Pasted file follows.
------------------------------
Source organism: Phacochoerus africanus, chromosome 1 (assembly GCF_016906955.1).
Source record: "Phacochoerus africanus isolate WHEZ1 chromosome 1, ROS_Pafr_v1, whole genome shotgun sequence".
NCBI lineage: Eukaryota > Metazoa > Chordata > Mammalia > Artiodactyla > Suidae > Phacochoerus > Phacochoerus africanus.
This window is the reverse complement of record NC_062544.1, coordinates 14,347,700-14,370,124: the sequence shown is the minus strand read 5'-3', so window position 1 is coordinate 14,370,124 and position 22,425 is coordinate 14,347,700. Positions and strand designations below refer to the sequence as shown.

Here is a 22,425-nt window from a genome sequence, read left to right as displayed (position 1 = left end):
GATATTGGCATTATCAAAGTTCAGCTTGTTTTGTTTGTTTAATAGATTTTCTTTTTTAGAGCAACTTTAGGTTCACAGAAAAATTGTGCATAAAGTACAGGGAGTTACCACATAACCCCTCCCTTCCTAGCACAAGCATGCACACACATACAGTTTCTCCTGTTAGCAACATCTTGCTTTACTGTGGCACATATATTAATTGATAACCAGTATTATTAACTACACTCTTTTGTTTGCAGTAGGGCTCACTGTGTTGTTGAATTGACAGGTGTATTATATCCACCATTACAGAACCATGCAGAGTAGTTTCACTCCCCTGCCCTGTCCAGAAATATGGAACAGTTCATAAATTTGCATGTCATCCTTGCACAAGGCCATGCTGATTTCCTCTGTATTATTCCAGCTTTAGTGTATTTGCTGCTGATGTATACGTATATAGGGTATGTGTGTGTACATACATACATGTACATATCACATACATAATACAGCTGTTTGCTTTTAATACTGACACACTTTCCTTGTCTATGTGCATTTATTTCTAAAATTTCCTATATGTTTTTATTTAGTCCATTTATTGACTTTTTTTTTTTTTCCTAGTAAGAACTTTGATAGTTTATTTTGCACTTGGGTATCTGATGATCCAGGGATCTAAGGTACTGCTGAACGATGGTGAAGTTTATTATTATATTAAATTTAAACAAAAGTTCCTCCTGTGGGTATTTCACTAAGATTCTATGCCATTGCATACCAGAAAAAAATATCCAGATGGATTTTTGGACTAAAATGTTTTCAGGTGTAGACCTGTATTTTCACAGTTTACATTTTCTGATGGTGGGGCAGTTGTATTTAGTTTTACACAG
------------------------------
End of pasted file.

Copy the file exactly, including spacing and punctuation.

Source organism: Phacochoerus africanus, chromosome 1 (assembly GCF_016906955.1).
Source record: "Phacochoerus africanus isolate WHEZ1 chromosome 1, ROS_Pafr_v1, whole genome shotgun sequence".
NCBI lineage: Eukaryota > Metazoa > Chordata > Mammalia > Artiodactyla > Suidae > Phacochoerus > Phacochoerus africanus.
This window is the reverse complement of record NC_062544.1, coordinates 14,347,700-14,370,124: the sequence shown is the minus strand read 5'-3', so window position 1 is coordinate 14,370,124 and position 22,425 is coordinate 14,347,700. Positions and strand designations below refer to the sequence as shown.

Here is a 22,425-nt window from a genome sequence, read left to right as displayed (position 1 = left end):
GATATTGGCATTATCAAAGTTCAGCTTGTTTTGTTTGTTTAATAGATTTTCTTTTTTAGAGCAACTTTAGGTTCACAGAAAAATTGTGCATAAAGTACAGGGAGTTACCACATAACCCCTCCCTTCCTAGCACAAGCATGCACACACATACAGTTTCTCCTGTTAGCAACATCTTGCTTTACTGTGGCACATATATTAATTGATAACCAGTATTATTAACTACACTCTTTTGTTTGCAGTAGGGCTCACTGTGTTGTTGAATTGACAGGTGTATTATATCCACCATTACAGAACCATGCAGAGTAGTTTCACTCCCCTGCCCTGTCCAGAAATATGGAACAGTTCATAAATTTGCATGTCATCCTTGCACAAGGCCATGCTGATTTCCTCTGTATTATTCCAGCTTTAGTGTATTTGCTGCTGATGTATACGTATATAGGGTATGTGTGTGTACATACATACATGTACATATCACATACATAATACAGCTGTTTGCTTTTAATACTGACACACTTTCCTTGTCTATGTGCATTTATTTCTAAAATTTCCTATATGTTTTTATTTAGTCCATTTATTGACTTTTTTTTTTTTTCCTAGTAAGAACTTTGATAGTTTATTTTGCACTTGGGTATCTGATGATCCAGGGATCTAAGGTACTGCTGAACGATGGTGAAGTTTATTATTATATTAAATTTAAACAAAAGTTCCTCCTGTGGGTATTTCACTAAGATTCTATGCCATTGCATACCAGAAAAAAATATCCAGATGGATTTTTGGACTAAAATGTTTTCAGGTGTAGACCTGTATTTTCACAGTTTACATTTTCTGATGGTGGGGCAGTTGTATTTAGTTTTACACAG